First Friday for August featured the first glimpse most of us have gotten to the new KAT center. While the official opening won’t come until later this month and the ribbon cutting ceremony isn’t until next week, they welcomed guests with an art exhibit, a great display of the history of the site throughout the last two centuries and a tour by one of the architects involved in the project. The most impressive thing I heard was the lengths to which the center has gone to be environmentally friendly.
Virgil (left) chats up a visitor at the door
Virgil met us at the door. Virgil is a twenty-seven year veteran bus driver and has recently moved to driving the handicap equipped bus, which he really enjoys. He was a great greeter and deserves a raise for improving KAT’s image with a single night of expert doormanship.
The art exhibit was more modest than I might have hopped, but it was a nice sidebar. Nell Campbell, the lead architect in the project, took a small, interested, group on a tour and emphasized the fact that the building is in line to receive the highest national certification for an energy efficient and environmentally friendly building. Ninety percent of the interior gets light from outside and much of it does not require internal lighting. The components used in the construction were chosen with environmental issues in mind. Solar panels will be installed next week to provide some of the power needed. Floors and walls were designed to not need replacement or repainting or cleaning with chemicals.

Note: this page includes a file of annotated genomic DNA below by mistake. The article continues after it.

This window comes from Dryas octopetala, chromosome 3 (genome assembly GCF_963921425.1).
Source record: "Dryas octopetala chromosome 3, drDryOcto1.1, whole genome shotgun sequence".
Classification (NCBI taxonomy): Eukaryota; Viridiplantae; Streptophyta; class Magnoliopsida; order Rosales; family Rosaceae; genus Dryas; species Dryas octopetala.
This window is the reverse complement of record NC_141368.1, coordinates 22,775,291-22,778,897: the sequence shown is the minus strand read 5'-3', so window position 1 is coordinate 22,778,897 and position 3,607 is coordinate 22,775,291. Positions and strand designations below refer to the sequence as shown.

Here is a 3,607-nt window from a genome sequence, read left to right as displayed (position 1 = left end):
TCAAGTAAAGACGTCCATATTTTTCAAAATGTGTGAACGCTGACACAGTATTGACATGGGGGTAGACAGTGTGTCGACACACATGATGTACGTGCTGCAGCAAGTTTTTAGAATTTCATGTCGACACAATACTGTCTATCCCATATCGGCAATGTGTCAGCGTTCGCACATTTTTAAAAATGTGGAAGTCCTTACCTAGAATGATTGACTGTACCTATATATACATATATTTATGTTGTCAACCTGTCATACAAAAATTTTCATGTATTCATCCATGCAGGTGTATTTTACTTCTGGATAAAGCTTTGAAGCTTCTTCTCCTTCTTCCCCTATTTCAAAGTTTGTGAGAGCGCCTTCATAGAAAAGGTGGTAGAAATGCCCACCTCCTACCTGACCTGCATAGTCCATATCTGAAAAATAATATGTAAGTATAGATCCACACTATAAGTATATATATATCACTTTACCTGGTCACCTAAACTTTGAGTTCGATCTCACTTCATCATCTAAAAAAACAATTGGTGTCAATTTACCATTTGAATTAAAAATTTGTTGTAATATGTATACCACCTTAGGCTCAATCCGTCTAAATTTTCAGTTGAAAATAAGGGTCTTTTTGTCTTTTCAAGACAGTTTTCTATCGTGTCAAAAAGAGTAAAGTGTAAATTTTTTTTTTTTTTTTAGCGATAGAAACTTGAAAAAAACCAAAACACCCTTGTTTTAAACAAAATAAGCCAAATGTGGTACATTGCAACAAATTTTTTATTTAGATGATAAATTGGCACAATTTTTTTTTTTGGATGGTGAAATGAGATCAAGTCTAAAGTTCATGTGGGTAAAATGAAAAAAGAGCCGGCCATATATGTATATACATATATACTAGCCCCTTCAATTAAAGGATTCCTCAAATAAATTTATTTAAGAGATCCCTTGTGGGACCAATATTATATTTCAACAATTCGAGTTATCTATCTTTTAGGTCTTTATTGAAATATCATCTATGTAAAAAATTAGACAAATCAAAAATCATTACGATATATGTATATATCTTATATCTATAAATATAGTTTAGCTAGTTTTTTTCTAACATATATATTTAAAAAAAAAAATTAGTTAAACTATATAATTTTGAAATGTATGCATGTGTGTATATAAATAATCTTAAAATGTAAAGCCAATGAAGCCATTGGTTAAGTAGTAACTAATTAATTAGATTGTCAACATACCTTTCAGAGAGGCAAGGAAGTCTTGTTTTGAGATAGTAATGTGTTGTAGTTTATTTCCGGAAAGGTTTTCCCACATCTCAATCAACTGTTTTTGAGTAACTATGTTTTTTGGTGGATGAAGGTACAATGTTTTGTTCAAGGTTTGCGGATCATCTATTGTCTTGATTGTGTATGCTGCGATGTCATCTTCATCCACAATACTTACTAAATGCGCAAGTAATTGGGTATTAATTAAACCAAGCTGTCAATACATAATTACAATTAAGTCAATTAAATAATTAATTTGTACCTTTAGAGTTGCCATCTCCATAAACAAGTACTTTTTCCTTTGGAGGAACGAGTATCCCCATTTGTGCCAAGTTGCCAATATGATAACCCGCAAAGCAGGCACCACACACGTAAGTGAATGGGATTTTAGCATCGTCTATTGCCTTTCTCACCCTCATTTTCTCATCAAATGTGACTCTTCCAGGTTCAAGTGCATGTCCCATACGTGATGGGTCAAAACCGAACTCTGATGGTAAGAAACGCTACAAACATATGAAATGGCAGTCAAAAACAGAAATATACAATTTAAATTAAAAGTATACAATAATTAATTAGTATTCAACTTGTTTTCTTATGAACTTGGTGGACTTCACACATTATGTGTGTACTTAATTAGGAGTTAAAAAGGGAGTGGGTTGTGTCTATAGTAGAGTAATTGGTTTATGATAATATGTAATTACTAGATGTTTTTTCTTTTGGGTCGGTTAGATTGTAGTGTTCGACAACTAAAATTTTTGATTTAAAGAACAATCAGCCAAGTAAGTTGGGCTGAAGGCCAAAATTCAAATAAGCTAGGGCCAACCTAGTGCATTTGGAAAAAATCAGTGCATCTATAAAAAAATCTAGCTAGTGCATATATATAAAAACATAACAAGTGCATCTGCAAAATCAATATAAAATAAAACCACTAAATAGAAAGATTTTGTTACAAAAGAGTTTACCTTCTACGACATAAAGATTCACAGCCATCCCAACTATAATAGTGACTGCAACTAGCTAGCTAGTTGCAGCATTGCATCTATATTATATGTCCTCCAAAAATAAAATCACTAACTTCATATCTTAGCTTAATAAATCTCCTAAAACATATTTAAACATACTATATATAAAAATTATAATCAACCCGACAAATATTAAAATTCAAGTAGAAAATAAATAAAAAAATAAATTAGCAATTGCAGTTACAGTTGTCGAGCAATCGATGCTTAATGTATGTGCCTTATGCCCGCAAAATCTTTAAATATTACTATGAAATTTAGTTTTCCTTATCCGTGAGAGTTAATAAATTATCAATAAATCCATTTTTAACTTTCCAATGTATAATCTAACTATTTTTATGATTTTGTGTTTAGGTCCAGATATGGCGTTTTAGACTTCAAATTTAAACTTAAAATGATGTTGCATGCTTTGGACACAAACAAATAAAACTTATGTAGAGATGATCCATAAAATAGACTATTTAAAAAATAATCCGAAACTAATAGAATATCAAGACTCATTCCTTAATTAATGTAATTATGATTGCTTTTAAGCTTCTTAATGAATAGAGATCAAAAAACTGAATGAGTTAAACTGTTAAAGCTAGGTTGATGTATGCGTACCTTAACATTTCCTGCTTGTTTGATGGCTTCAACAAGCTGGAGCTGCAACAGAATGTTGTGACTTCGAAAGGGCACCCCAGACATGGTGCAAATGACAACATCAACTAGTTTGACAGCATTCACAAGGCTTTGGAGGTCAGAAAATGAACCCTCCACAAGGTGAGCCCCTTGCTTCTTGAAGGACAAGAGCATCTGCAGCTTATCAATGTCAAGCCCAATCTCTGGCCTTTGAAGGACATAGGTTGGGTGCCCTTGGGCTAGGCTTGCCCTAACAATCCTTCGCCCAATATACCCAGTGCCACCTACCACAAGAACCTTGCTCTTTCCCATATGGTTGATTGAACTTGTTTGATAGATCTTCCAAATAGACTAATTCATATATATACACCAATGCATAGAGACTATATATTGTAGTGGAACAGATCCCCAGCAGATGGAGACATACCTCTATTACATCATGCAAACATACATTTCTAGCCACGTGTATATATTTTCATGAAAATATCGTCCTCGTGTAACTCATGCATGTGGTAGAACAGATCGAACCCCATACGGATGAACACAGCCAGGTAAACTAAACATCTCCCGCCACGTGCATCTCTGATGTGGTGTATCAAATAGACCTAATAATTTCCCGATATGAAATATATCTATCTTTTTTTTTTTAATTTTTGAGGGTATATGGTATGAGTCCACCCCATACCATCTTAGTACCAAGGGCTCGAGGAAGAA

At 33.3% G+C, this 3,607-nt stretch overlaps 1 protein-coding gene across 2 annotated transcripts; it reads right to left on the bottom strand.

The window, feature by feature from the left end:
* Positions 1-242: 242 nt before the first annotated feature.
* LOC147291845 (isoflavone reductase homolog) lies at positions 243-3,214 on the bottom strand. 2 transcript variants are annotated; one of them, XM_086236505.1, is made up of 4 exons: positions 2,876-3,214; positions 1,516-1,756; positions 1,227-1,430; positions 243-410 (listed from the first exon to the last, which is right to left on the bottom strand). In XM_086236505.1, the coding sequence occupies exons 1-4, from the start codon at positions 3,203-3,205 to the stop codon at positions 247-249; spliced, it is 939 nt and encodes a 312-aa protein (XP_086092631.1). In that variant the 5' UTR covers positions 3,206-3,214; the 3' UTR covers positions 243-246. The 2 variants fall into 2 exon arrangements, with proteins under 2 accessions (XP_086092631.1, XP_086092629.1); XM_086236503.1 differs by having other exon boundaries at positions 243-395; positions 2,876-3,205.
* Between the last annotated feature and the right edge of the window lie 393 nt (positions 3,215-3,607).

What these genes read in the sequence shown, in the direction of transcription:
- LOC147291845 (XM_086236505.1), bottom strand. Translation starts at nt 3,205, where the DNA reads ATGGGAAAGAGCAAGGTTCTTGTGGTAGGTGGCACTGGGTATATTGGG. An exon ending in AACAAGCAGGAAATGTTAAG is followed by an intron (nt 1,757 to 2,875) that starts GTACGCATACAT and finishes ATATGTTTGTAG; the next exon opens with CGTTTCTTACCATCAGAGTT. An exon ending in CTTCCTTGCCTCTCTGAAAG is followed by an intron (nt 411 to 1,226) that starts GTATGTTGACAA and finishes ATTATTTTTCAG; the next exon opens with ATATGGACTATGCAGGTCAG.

Gardens grow on the roof and along one side of the building and the building top was made a light color to reflect heat.
Nell Campbell leads the tour of the bus bays and connection area.
The actual operations of the center – the bays for buses – will happen on top of the office portion of the building and over the Jame’s White Parkway.
For selfish reasons, I asked if this would mean less bus traffic on Locust Street and I was told it would. That alone is worth a few million dollars to me! Seriously, it is very nice and they are justifiably proud. Now if we could just get more Knoxvillians to realize they do not have to take their personal automobiles everywhere for every reason – and how about that light rail possibility with those under utilized tracks?